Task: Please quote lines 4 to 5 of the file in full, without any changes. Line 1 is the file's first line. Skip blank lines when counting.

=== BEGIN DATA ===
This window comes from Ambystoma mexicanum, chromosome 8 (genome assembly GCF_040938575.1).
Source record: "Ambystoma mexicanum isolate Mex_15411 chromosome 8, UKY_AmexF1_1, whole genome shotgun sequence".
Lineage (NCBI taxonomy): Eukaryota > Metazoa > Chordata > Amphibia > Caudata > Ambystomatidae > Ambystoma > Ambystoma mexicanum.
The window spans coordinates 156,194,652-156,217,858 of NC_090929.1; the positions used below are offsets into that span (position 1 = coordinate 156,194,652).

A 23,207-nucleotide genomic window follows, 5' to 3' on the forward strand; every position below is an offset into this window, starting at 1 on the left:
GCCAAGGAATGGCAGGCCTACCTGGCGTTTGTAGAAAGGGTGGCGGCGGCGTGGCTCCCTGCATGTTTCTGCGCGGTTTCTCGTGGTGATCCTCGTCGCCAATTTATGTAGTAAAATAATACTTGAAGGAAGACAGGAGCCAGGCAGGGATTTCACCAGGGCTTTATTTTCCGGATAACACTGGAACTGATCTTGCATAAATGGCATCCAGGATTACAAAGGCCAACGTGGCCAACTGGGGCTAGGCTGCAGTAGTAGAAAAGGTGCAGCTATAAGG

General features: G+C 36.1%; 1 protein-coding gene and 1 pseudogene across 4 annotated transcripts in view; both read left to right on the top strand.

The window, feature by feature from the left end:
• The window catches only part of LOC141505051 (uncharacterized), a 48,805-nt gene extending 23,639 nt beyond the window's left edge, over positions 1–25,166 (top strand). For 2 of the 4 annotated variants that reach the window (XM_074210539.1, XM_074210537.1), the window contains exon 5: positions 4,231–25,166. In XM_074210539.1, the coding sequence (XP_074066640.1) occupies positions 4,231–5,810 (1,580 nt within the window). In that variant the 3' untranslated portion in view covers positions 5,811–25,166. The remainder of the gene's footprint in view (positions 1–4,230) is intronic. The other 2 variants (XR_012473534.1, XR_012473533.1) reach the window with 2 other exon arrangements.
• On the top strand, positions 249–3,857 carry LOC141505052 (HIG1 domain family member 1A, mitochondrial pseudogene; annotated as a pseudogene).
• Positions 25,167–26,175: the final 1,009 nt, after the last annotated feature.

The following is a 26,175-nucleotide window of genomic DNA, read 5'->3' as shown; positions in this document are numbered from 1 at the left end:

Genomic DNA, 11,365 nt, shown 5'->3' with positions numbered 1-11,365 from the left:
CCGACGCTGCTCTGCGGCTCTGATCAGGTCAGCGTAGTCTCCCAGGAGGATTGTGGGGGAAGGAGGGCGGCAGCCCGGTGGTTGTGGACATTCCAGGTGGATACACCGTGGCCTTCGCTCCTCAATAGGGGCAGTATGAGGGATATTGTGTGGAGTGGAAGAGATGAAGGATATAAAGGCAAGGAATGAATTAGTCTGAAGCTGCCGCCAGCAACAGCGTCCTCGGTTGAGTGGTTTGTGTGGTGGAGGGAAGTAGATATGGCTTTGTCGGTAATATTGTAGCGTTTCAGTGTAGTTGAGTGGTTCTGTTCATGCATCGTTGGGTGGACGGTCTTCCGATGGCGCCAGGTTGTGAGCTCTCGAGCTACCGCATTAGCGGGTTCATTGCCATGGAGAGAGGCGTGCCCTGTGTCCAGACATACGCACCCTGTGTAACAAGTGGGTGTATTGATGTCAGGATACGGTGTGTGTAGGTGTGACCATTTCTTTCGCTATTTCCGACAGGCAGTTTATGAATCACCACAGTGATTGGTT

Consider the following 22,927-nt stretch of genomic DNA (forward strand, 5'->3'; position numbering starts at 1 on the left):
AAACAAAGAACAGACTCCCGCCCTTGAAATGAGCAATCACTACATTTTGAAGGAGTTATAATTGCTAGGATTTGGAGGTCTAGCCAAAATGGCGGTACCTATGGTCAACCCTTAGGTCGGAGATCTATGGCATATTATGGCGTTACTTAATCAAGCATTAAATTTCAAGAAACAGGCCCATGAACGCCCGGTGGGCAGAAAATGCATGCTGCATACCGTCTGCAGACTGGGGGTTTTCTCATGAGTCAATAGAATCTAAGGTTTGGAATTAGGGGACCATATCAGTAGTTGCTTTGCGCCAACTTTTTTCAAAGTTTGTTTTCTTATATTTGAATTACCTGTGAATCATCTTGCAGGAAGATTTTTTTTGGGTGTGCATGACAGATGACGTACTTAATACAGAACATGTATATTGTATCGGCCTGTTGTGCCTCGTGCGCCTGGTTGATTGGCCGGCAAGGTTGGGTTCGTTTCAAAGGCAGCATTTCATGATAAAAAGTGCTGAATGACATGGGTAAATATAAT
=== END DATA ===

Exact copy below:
The window spans coordinates 156,194,652-156,217,858 of NC_090929.1; the positions used below are offsets into that span (position 1 = coordinate 156,194,652).

A 23,207-nucleotide genomic window follows, 5' to 3' on the forward strand; every position below is an offset into this window, starting at 1 on the left: